To those who have already submitted their applications to launder their cash buy an apartment or better yet, have already wired the money to purchase any of the still to be built residences at 432 Park, the 84-story giant that is set to become the tallest residential building in the Western hemisphere, congratulations. Although that is technically inappropriate: for full effect we would have to say "congratulations" in the buyers' native tongue, be it Russian, Mandarin, Spanish or Arabic, because it sure won't be English in the ongoing scramble to park trillions in cash away from a global banking system now hell bent on confiscating it, especially away from Europe's insolvent and massively levered banks as shown yesterday, and in the Cyprus template aftermath, the cleanest dirty shirt has once again emerged as midtown Manhattan real estate just as we said would happen last September. However, to call the emerging, full-blown panic scramble to park cash sight unseen, with zero regard for asking price "a bubble", would a slap in the face of all calm, cool and collected bubbles everywhere. Because any time someone is willing to pay $95 million for a non-duplex one-floor apartment, $44.8 million for a 4-bedroom apartment, $10 million for a two-bedroom, or a paltry $3.9 million for a maid's quarters studio (no really), something far more profound is going on beneath the surface than a simple asset bubble.
North Korea's daily war bluffs may be (rightfully) ignored by the market, but an unexpected and tragic development comes out of Boston, where local media reports of two explosions and numerous injuries:
AT LEAST 12 INJURED IN BOSTON MARATHON BLAST: BOSTON HERALD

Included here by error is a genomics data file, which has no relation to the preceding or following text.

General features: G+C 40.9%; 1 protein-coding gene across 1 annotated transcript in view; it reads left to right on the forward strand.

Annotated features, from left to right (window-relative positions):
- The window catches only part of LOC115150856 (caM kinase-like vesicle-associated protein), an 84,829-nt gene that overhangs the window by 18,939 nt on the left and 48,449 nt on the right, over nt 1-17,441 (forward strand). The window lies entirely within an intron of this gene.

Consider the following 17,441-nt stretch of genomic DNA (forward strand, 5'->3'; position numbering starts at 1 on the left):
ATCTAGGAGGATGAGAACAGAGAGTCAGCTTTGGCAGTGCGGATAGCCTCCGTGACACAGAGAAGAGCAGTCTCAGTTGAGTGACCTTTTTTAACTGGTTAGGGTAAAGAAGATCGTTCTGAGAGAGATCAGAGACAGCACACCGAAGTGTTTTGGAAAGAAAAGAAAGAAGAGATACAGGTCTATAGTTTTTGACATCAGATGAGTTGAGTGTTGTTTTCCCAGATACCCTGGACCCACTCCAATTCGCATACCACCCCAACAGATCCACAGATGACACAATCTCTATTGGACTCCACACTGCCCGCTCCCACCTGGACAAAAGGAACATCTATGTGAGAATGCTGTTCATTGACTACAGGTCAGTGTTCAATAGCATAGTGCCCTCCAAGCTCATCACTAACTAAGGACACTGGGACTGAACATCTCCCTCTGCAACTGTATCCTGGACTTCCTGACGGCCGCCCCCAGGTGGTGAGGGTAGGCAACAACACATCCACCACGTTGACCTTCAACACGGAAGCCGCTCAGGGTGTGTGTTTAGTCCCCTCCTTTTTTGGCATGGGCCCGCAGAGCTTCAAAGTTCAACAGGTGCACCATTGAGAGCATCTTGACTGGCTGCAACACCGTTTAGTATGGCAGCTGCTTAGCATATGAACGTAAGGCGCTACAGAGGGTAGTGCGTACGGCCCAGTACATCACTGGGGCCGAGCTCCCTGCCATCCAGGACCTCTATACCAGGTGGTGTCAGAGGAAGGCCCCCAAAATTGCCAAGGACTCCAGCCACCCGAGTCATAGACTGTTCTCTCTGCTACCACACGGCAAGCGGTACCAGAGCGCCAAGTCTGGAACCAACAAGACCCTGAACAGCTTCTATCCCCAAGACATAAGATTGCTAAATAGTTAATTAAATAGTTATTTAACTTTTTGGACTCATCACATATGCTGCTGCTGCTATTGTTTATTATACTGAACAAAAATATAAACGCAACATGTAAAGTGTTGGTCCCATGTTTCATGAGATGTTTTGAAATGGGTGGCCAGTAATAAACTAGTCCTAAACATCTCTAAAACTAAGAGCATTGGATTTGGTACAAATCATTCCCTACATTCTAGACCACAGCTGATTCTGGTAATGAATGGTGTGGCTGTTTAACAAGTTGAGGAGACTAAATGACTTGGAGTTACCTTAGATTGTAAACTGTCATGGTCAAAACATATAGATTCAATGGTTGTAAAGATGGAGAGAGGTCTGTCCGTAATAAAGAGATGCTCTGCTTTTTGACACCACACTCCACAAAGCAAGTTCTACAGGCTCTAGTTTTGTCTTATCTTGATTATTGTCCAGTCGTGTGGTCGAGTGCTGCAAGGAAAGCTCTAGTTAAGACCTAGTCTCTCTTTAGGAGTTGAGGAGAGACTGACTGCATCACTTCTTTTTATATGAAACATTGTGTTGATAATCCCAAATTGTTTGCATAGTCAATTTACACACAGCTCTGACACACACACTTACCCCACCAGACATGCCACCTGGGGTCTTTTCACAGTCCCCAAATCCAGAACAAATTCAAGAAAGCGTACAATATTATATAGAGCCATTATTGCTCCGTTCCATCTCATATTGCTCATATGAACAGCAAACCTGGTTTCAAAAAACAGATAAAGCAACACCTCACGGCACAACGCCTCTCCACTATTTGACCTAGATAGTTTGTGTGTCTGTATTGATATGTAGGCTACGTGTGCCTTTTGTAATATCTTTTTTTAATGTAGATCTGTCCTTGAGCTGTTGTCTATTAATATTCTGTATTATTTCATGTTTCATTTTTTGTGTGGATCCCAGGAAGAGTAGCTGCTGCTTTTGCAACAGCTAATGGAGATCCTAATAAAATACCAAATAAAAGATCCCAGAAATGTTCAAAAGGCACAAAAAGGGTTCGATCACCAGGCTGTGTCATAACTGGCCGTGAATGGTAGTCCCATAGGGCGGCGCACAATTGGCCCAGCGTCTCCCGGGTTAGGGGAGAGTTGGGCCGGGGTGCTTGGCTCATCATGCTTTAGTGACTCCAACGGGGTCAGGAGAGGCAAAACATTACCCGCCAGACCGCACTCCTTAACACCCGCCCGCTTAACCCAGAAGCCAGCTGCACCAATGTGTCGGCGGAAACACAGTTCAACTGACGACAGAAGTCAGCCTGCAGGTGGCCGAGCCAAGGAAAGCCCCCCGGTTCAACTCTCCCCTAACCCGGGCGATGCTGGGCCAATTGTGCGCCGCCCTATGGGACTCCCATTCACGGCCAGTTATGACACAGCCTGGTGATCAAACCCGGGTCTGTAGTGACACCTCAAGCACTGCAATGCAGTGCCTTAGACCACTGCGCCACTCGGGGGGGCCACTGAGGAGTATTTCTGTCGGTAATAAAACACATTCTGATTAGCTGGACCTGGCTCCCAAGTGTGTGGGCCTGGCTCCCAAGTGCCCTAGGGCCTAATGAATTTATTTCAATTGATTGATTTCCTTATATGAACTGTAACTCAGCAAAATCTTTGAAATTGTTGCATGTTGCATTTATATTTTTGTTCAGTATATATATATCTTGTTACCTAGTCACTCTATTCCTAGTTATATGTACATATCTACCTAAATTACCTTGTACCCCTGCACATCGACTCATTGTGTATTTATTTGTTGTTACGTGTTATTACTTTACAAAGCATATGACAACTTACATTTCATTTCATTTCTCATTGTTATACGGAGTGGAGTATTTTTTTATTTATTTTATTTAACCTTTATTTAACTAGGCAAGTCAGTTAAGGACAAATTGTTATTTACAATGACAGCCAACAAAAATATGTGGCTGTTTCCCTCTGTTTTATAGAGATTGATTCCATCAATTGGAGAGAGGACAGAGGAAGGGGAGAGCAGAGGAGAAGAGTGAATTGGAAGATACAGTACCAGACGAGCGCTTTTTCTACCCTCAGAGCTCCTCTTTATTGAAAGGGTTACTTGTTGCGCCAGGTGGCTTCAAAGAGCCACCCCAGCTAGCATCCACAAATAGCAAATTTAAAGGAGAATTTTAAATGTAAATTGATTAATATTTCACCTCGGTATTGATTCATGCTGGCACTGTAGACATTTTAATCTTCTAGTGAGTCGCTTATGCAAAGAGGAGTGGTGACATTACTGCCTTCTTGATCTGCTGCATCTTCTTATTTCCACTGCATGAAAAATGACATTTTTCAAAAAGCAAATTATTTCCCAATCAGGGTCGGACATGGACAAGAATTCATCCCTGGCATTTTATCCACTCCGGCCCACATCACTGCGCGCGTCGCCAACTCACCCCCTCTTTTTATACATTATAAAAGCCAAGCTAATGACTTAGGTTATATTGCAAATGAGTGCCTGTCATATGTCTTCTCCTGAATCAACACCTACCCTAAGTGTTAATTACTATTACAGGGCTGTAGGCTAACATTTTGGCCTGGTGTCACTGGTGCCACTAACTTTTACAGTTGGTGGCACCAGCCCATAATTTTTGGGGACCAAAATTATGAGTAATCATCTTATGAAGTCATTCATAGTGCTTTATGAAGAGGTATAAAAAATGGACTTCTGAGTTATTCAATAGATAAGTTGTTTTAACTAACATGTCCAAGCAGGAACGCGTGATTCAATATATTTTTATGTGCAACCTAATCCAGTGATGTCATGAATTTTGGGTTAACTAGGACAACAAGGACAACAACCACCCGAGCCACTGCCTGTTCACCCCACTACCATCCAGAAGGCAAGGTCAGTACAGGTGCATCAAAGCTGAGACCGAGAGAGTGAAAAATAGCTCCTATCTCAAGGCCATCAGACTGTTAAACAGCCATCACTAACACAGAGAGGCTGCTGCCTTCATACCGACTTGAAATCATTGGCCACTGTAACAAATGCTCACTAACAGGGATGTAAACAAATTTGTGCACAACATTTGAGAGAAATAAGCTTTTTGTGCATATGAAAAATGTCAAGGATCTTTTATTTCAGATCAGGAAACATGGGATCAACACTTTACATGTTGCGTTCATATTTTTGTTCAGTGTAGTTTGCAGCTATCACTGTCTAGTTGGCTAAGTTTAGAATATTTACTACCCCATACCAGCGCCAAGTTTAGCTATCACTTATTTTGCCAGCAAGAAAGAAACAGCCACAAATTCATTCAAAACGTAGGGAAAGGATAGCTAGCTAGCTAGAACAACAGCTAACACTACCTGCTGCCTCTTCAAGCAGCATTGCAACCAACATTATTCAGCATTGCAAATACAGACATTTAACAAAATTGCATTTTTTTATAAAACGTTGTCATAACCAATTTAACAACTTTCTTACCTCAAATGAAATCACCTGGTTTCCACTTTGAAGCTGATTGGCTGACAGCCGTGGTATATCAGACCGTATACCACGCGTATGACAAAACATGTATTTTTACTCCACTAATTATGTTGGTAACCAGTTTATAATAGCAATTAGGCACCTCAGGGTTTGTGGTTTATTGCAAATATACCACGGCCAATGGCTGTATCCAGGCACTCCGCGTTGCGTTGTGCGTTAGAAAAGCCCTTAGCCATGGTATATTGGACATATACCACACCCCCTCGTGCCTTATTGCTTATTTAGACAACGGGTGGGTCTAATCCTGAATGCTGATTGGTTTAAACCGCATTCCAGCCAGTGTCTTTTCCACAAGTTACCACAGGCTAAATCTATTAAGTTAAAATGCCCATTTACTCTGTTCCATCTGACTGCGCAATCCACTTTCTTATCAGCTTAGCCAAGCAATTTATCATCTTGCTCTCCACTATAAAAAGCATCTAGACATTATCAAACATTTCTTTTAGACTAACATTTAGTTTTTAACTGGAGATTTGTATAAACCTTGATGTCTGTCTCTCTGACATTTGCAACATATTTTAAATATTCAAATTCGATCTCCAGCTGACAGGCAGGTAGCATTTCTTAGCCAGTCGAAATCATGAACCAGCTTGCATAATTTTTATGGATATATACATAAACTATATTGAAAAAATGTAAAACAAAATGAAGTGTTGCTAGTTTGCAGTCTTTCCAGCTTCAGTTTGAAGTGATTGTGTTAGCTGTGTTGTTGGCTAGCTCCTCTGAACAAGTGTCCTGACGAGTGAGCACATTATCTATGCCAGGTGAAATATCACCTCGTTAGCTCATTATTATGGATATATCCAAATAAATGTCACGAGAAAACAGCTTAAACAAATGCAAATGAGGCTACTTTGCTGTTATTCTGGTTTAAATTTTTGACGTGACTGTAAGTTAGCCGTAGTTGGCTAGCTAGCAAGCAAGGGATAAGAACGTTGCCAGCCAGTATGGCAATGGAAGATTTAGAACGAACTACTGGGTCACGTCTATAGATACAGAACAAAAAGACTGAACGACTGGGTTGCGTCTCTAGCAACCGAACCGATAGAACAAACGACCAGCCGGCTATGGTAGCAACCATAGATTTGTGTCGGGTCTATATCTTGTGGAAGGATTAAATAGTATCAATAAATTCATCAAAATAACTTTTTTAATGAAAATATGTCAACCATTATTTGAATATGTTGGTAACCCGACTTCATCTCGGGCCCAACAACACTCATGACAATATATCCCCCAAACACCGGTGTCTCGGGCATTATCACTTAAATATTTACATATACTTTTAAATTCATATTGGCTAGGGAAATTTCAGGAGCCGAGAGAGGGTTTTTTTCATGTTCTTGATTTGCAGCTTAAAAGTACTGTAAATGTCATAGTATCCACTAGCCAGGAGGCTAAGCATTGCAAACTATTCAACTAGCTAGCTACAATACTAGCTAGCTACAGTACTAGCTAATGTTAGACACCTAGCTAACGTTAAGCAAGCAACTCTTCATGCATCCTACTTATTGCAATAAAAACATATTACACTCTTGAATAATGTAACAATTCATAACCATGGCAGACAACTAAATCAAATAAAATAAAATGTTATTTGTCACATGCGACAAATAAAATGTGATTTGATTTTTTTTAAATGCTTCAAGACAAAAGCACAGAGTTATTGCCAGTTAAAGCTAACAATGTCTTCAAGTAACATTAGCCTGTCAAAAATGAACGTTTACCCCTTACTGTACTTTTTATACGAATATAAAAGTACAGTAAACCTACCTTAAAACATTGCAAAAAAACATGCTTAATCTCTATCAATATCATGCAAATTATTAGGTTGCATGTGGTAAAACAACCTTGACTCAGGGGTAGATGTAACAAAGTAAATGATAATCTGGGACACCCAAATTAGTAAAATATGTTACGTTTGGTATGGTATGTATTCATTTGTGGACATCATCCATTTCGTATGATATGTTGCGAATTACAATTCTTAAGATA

BOSTON BLAST SEEM CENTERED IN `TRASH CAN': BOSTON HERALD
CNN CITES SOURCE ON REPORTS OF DEVICE AT BOSTON MANDARIN HOTEL
AT LEAST 3 DEAD AT BOSTON MARATHON, FOX NEWS CITES SOURCE
BOSTON POLICE SAY "SECONDARY DEVICES" ARE STILL BEING FOUND
There is a reason why the monthly BLS JOLTS jobs supply/demand survey - which supposedly shows an "improving" labor picture because more people are willingly leaving their (temporary) jobs, and there are more job openings - is so laughable it is not even worth reporting. The reason is the following: practical, non-massaged reality, such as this report confirming how great the demand for any real job openings is. According to Bloomberg Delta, the world’s second-largest carrier, received 22,000 applications for about 300 flight attendant jobs in the first week after posting the positions outside the company. The applications arrived at a rate of two per minute, Chief Executive Officer Richard Anderson told workers in a weekly recorded message. Applicants will be interviewed in January and those hired will begin flying in June, for the peak travel season. Said otherwise, the previous few lucky hires will have overcome an acceptance ratio of 1.3%. Putting this into perspective, the acceptance ratio at Harvard, the lowest of any university, is 5.9%. In other words, it is 4.5x easier to enter Harvard than to get a job at Delta. As an attendant. And there is your jobs supply-demand reality in one snapshot.